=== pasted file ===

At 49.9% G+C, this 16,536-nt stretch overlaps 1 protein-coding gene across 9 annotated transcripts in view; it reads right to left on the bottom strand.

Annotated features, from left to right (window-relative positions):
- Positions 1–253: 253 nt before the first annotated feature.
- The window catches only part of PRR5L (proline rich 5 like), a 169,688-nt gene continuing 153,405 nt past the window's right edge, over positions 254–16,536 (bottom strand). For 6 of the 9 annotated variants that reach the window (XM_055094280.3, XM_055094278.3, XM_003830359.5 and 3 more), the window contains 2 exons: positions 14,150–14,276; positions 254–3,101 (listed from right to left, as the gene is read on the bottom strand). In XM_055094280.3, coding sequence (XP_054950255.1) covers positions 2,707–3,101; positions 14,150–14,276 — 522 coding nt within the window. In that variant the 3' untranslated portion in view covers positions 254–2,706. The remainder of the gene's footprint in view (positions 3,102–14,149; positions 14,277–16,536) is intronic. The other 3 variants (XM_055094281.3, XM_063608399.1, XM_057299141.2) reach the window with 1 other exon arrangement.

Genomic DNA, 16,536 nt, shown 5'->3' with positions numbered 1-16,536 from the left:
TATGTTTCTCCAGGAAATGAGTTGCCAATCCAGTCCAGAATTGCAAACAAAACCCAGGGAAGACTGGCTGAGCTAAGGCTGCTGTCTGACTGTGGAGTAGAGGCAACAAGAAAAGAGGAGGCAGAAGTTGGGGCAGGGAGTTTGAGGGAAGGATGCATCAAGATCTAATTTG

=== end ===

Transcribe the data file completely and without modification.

At 49.9% G+C, this 16,536-nt stretch overlaps 1 protein-coding gene across 9 annotated transcripts in view; it reads right to left on the bottom strand.

Annotated features, from left to right (window-relative positions):
- Positions 1–253: 253 nt before the first annotated feature.
- The window catches only part of PRR5L (proline rich 5 like), a 169,688-nt gene continuing 153,405 nt past the window's right edge, over positions 254–16,536 (bottom strand). For 6 of the 9 annotated variants that reach the window (XM_055094280.3, XM_055094278.3, XM_003830359.5 and 3 more), the window contains 2 exons: positions 14,150–14,276; positions 254–3,101 (listed from right to left, as the gene is read on the bottom strand). In XM_055094280.3, coding sequence (XP_054950255.1) covers positions 2,707–3,101; positions 14,150–14,276 — 522 coding nt within the window. In that variant the 3' untranslated portion in view covers positions 254–2,706. The remainder of the gene's footprint in view (positions 3,102–14,149; positions 14,277–16,536) is intronic. The other 3 variants (XM_055094281.3, XM_063608399.1, XM_057299141.2) reach the window with 1 other exon arrangement.

Genomic DNA, 16,536 nt, shown 5'->3' with positions numbered 1-16,536 from the left:
TATGTTTCTCCAGGAAATGAGTTGCCAATCCAGTCCAGAATTGCAAACAAAACCCAGGGAAGACTGGCTGAGCTAAGGCTGCTGTCTGACTGTGGAGTAGAGGCAACAAGAAAAGAGGAGGCAGAAGTTGGGGCAGGGAGTTTGAGGGAAGGATGCATCAAGATCTAATTTG